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When I try to run progs that I installed from packages, which were precompiled, it simply doesn't work.
Bash - my command interpreter - gives me the reply that the file doesn't exist! Even though I can see it right in front of me!
I have concluded that it's because I need the package to be compiled in my kernel. Is this so?
you seem to have a bunch of different ideas about linux that don't really make sense.... not totally sure where your coming from.
to answer your actual question though, does it have to be compiled for your system, not always no. when RPM's are compiled in a server farm or wherever, they take away with them knowledge about where certain library files exist, and what their file names are. so when you drop it into your own install of that distro, the same files are there. many of these files locations and names hardly ever change between linux versions (across other distro's) so this is not a problem at all. sometimes they do change, and the program no longer runs.
there's no logic in "compiled in my kernel" that doesn't really make sense at all....
if you're having specific problems, with specific programs, post us the REAL error messages, and i'm sure we'll be able to help. one thing though, bash is "bash", not "Bash".. maybe that's your problem there? GNU/Linux shells are case senstive.
There are many reasons why your shell can't find a program to execute. They mostly have to do with paths. If bash doesn't know the path to a binary, it will not find it.
you can do some troubleshooting in this area:
$ echo $PATH
will tell you the paths that your shell knows. if the path to your program isn't listed there, it will not automatically be found and executed.
should execute that binary. note the './' before the binary name, which tells your shell to look in 'this directory'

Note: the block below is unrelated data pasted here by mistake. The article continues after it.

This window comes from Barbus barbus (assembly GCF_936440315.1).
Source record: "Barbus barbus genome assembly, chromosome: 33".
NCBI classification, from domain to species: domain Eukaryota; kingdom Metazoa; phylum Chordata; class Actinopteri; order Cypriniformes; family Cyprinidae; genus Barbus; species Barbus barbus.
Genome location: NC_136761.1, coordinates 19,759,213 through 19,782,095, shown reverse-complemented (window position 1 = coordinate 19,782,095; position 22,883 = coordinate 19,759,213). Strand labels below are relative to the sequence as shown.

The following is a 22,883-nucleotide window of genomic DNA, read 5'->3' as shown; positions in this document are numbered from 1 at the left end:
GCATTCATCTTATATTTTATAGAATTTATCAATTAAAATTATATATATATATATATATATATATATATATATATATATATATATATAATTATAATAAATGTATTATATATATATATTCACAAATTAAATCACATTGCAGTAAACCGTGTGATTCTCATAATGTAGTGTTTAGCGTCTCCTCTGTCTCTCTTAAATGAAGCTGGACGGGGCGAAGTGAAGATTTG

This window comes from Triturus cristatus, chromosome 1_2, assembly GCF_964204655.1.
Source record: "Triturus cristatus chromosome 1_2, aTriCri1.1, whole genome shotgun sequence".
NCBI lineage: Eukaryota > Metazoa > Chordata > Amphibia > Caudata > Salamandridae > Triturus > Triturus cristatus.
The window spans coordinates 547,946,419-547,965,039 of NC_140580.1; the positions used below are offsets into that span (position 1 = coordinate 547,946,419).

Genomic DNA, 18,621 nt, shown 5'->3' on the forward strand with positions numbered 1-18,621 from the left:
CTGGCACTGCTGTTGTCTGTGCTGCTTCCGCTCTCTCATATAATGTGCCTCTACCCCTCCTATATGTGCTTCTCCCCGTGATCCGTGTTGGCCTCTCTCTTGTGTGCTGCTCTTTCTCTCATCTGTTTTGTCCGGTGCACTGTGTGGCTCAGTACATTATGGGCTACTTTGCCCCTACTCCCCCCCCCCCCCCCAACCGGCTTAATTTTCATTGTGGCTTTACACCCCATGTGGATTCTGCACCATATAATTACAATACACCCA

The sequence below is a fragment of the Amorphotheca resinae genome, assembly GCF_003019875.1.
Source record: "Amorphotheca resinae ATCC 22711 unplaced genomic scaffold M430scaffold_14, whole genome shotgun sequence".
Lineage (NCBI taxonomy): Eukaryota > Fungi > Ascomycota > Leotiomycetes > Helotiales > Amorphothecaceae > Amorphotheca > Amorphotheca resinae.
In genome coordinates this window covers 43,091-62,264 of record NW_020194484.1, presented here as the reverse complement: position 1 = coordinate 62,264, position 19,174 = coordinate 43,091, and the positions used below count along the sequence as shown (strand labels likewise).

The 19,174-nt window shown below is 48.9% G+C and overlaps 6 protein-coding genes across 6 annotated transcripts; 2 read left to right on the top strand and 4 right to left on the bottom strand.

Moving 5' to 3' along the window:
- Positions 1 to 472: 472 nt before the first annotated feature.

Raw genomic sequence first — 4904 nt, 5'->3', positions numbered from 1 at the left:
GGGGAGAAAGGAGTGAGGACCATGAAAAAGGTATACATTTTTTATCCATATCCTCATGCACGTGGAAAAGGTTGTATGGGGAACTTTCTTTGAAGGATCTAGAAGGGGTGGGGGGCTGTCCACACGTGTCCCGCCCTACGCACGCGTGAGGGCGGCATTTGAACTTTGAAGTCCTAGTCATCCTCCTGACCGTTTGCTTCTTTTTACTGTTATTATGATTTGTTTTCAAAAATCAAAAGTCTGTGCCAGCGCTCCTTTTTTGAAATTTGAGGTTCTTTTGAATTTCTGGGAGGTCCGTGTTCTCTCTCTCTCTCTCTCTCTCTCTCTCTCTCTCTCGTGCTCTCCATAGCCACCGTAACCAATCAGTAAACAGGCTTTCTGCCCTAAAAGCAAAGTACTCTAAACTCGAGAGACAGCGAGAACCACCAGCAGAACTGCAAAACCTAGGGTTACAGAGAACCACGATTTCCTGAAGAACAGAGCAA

The file /home/user_name/.bashrc, /home/user_name/.bash_profile, or /etc/profile, depending upon distro, may be edited to add the required path to binaries that are not in standard places, such as this:
As a beginner, stick to RPMs. Either launch them from the GUI or run RPM -i from a terminal. It forces an app to install correctly. As you learn more you'll have a better idea where to put things and how to run them - then you can move "up" to tarballs.
Also, if you *know* a file is executable and is in your current directory, try ./filename (instead of just typing the filename by itself). If you just created a script file, you need to make it executable with chmod.
Specifically, so long as a binary executable is in ELF format it will run on any linux box. However, often times binaries are dependent on libraries that maybe or maybe not be on your system and may or may not be the correct version on your system. That is why it is usually your best bet to get packages designed for your particular distibution.
Now a verity of things could be wrong with how you are trying to do things here. What package manager did you use? How did you install the package? Is the binary in a directory in your PATH? If not you have to call it by it's absolute path (or by ./filename if you are cd to the directory it is in). Some people like to append ./ to there path so they can always run executables in there current working directory... I don't like to do this in case I'm compiling a new version of a program I already have and I want to make sure I know which one is really running (yes, this is easy to do, but I don't like to confuse myself...:-P).
EDIT: Before somebody gets ultra picky on me here... I suppose it is possible to compile your linux kernel without ELF support... but I don't know of any distro's that provide such a setup by default.
Thanks for all the advice, but you haven't told me much I don't know. I can't use RPMs, 'cause I'm using slackware & I don't have an RPM unpacker!
The problem is not libraries that are missing, nor is it that the file not in my path. bash refuses to see the file, it seems. Even if I type ./dillo it doesn't work. bash says that dillo does not exist. But if I type ls, dillo is listed in the file list. Can anyone explain this?
I'm using Slackware 3.5 - I know it's old, but I'm running a 486!
Dillo is already executable, I checked that. It's not a script, it's an ELF file.
Originally posted by jtshaw EDIT: Before somebody gets ultra picky on me here... I suppose it is possible to compile your linux kernel without ELF support... but I don't know of any distro's that provide such a setup by default.
As of 2.6, I believe the kernel itself is ELF... and as such, the support must be present... I think